[Image: Caregiver Action Network poster with text: "Caregiving in Crisis / During National Family Caregivers Month we address the new realities family caregivers face with their loved ones during these uncertain times."]

On this #VeteransDay, NLS salutes our active and retired military service members. Veterans have always received prefere...
11/11/2020

On this #VeteransDay, NLS salutes our active and retired military service members. Veterans have always received preference for materials and assistance in the NLS program. Service members with or without disabilities can learn more about veterans benefits in this NLS minibibliography: https://go.usa.gov/xnj3P. This is also the 20th anniversary of the Library of Congress Veterans History Project. Concerts and lectures are taking place online throughout the month; visit https://go.usa.gov/x7RmR for a list of upcoming and archived #VHP20 events.
[Image: Photo of two veterans]

Finally published #OnThisDay in 1920, D.H. Lawrence’s “Women in Love (BR03918, DB61435)” was the second book in a trilog...
11/09/2020

Finally published #OnThisDay in 1920, D.H. Lawrence’s “Women in Love (BR03918, DB61435)” was the second book in a trilogy that began with “The Rainbow (BR18418, DB68161),” which had also run the gauntlet of censorship and controversy five years earlier. Lawrence might be considered tame by today’s standards, but his reputation in the early 20th century, with titles such as "Love Among the Haystacks and Other Stories (DB42986)," was that of a pornographer with a pen. Modern Library includes “Women in Love” in the top 50 novels of the 20th century. And today, Lawrence’s large and varied body of work, which includes essays and poetry, has established him as one of the world’s most important writers. Other books by Lawrence in the NLS collection include multi-volume sets of his stories and poetry, "Lady Chatterley's Lover (DB14901)” and "The Bad Side of Books: Selected Essays (DB97808)."
[Image: “Women in Love” hardback edition, New York: Thomas Seltzer (Publisher), first U.S. trade edition.]

Alex Trebek wasn’t “Jeopardy!’s” first host—that was Art Fleming, back in the ’60s and ’70s when the show aired on NBC. ...
11/08/2020
Alex Trebek, long-running 'Jeopardy!' host, dead at 80

Alex Trebek wasn’t “Jeopardy!’s” first host—that was Art Fleming, back in the ’60s and ’70s when the show aired on NBC. But over the past 36 years Trebek and “Jeopardy!” became synonymous. The dapper, low-key host—a five-night-a-week after-dinner guest in millions of households—died Sunday at age 80. Trebek continued to host “Jeopardy!” even after he was diagnosed with pancreatic cancer last year, and this summer, his memoir “The Answer Is … (BR23274, in progress; DB99678)” became a best seller. In 1999, Eddie Timanus became the first blind contestant to compete on the show and—in accordance with the rules in effect at that time—retired undefeated after five consecutive games. Trebek and “Jeopardy!” received an Access Award from the American Foundation for the Blind for making categories and answers available to Timanus in braille. (In case you're unfamiliar with "Jeopardy!", contestants are given the answers and must respond with the correct questions.) www.cnn.com/2020/11/08/entertainment/alex-trebek-jeopardy-host-death-trnd/index.html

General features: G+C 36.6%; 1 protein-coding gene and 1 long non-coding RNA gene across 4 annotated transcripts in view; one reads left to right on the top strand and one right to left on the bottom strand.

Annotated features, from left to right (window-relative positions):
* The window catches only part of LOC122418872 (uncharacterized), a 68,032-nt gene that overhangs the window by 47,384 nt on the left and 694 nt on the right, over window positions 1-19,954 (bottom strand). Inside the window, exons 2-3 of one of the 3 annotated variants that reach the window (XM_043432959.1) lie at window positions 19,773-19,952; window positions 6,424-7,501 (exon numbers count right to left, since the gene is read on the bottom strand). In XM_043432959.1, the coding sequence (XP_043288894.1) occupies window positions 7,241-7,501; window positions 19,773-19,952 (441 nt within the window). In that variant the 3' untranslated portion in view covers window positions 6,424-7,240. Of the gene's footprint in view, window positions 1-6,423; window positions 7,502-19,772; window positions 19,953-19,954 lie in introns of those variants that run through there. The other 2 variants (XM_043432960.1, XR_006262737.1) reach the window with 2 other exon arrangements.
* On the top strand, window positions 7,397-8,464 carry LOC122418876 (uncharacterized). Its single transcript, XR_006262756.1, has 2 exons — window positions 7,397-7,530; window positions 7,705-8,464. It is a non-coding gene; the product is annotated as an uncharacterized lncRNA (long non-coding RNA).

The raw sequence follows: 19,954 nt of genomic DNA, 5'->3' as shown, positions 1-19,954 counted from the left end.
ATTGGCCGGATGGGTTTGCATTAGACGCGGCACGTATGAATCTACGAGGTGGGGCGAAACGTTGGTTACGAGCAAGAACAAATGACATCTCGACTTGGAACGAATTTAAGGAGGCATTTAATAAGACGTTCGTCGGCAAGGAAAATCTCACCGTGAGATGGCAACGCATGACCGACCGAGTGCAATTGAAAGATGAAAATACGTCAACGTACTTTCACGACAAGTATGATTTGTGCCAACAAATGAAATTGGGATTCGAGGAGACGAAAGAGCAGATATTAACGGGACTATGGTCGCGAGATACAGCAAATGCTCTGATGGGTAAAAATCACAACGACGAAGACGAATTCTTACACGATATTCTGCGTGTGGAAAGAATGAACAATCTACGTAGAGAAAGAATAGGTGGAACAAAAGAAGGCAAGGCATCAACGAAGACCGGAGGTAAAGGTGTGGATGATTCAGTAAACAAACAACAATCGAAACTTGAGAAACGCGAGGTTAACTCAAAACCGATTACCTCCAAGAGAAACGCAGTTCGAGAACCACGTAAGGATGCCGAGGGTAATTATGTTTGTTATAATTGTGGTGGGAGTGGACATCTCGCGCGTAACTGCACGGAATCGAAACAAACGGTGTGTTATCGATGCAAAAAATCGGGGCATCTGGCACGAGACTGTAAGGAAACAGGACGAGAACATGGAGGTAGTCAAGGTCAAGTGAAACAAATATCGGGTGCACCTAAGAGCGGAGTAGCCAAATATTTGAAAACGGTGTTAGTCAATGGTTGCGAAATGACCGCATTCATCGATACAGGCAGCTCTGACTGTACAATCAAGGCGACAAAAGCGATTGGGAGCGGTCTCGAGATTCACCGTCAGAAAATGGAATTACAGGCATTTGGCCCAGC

Alex Trebek, the genial "Jeopardy!" host with all the answers and a reassuring presence in the TV game-show landscape for five decades, has died. He was 80 years old.

Napoleon Hill, one of America’s top-selling self-help authors, died 50 years ago #OnThisDay. He’s best-known for his 193...
11/08/2020

Napoleon Hill, one of America’s top-selling self-help authors, died 50 years ago #OnThisDay. He’s best-known for his 1937 book “Think and Grow Rich (BR07680, DB28876),” which remains a seminal book and launched a string of related books on wealth achievement. Other titles by Hill in the NLS collection include "Grow Rich! With Peace of Mind (DB16356),” “Success: Discovering the Path to Riches (DB97350)," "Napoleon Hill's Keys to Positive Thinking: 10 Steps to Health, Wealth, and Success (BR11769, DB46705)," and "Napoleon Hill's Keys to Success: 17 Principles of Personal Achievement (DB47975)," edited by Matthew Sartwell.
[Image: Napoleon Hill holding his book "Think and Grow Rich." Library of Congress Prints and Photographs Division.]

November is #DiabetesAwarenessMonth! Diabetes can cause vision loss and eye disorders and is the primary cause of blindn...
11/06/2020